Much like Lee, he still managed to impress despite a couple of fairly quiet performances with the bat. I wasn’t really sure what to expect from Perez at third base, as I’ve had very sparing opportunities to see what he looks like over there. We know that he has plus arm strength (most clubs preferred him as a pitcher during his draft year), but his hands and footwork had an incomplete grade in my notes. My first impression of both was quite positive- he got several fielding chances in my time at the park, and handled them with aplomb, fielding balls to either side of his body cleanly including a nice backhand stop on a fairly hot shot. As of now, I have confidence the glove will play at the hot corner, and while he’s not going to be the rangiest player in the world, he could be quite a solid defender over there.
Alex McKenna, CF
As was the case with Perez, I came to the ballpark very curious about what I’d see from McKenna in the field. I knew that he was a quality outfielder with above-average speed, but his ability to hold down center field at a big league level is very important to his future, so I was pretty focused on his play out there while the Hooks were on defense. Almost immediately, he rewarded my attention with one of the best catches I’ve seen this year at any level, making an outstanding break on a ball in the gap and fully extending for a diving snag. Diving catches do not a great outfielder make, and in fact they can often evidence shaky routes at lower levels of play, but that wasn’t the case on this grab. That would be the most difficult chance he got in either game, but he handled the rest of them smoothly as well, and I left the ballpark with a greater level of confidence that he can be depended on at any outfield position.
There’s more for McKenna to prove before he really forces himself into the Astros’ long term plans, as there are questions about how much contact he’ll make, but his combination of speed, power and defense buoy his value. At the plate, he looked like he was still adjusting to the new level of pitching, and he has been prone to adjustment periods in the past, so that’s not a shock. He showed a decent two-strike approach, and while I’d rate his hit tool somewhere in below average territory, it’s somewhere in the 40s rather than truly lagging. With his combination of tools and skills in other areas of his game, that should be enough for him to develop into a useful fourth outfielder at the big league level, and there’s always a chance that there’s a bit more offensive upside than we might expect given how much time he’s spent on the shelf thus far as a pro.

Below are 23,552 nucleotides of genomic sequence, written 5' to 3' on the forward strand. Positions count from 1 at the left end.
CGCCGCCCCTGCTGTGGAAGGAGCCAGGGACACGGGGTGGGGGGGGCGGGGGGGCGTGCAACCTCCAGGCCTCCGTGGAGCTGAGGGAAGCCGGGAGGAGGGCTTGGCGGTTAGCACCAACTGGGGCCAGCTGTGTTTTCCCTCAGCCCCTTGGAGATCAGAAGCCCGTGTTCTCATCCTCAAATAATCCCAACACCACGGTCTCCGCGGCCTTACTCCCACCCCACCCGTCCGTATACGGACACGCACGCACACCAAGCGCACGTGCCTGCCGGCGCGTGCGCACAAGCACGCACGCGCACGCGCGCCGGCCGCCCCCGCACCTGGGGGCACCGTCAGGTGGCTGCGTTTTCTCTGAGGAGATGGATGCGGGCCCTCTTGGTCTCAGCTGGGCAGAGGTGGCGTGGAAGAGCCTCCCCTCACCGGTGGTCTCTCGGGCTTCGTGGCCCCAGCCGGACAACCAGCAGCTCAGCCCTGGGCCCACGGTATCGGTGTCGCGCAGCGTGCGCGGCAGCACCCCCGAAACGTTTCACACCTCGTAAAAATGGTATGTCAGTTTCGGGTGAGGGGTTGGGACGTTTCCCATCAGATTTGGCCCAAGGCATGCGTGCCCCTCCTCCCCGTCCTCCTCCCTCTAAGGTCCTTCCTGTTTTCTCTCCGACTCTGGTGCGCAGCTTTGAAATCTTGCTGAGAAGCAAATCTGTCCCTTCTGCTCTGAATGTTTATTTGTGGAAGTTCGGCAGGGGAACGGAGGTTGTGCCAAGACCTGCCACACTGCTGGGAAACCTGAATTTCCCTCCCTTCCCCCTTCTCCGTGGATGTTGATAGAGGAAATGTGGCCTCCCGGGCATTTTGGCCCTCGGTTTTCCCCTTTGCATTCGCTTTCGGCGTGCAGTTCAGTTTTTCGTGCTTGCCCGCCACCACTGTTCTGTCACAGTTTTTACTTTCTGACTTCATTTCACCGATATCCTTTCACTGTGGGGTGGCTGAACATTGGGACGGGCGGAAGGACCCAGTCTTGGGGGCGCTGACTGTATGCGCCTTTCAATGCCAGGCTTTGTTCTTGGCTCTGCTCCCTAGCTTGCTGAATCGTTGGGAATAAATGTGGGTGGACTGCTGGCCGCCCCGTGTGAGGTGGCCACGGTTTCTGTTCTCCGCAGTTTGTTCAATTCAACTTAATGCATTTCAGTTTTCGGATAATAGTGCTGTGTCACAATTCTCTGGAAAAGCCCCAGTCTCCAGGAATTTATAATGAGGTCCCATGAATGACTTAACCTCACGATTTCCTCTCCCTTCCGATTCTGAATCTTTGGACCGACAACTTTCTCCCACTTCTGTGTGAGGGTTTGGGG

Norel Gonzalez, 1B
A unique prospect, Gonzalez was signed in early 2021 out of Cuba as a 26 year old. Now newly 27, Gonzalez has been one of the better hitters in the Corpus lineup all year, currently sporting a .306/.388/.573 batting line. His barrel feel and variability are both positive traits, which allows a slightly aggressive approach to work for him very effectively. Defensively, he doesn’t offer nearly as much as the players mentioned above. The Astros have been giving him some run in right field, but for my money, the range just doesn’t really play out there. He has a massive, 240 pound build, and while he does move pretty well for that size, I see him as first base only. That clouds his path to Houston, as he’s not going to supplant Yuli Gurriel, and at his age, he doesn’t really have time to wait for his spot to come open. As a result, I see him as a likely trade candidate, much like Lorenzo Quintana earlier this season, as the Astros are pretty light on fungible assets ahead of the tread deadline.
Scott Manea, C
I wrote a bit on Manea in my last Hooks report, and I’m not going to pass up the opportunity to do so again here. One of the more unsung prospects in the system, Manea continues to slowly develop his game, and at this point I have a high degree of confidence that he’ll have a long career in the majors. With Korey Lee in town, Manea has gotten little of the catching duties, but it’s not especially necessary for him to as he’s already proven his defensive chops. The extra time to focus on hitting has seemed to do him well- Manea’s approach has always been patient and strong overall, and he offers some solid raw power, but he has historically made a lot of weaker contact. This season, that has begun to change, and he currently holds a sizzling .283/.363/.525 slash line with 7 bombs. Watching him hit, his outright refusal to expand the zone stands out, and he has a pretty efficient swing that helps to avoid whiffs. While he may not have the raw juice to be an impact offensive performer, he looks like he may clear the bar for a backup catcher with lots of room to spare. This isn’t the kind of player who gets a lot of publicity, but you’d be doing yourself a disservice if you didn’t pay close attention to him in my opinion.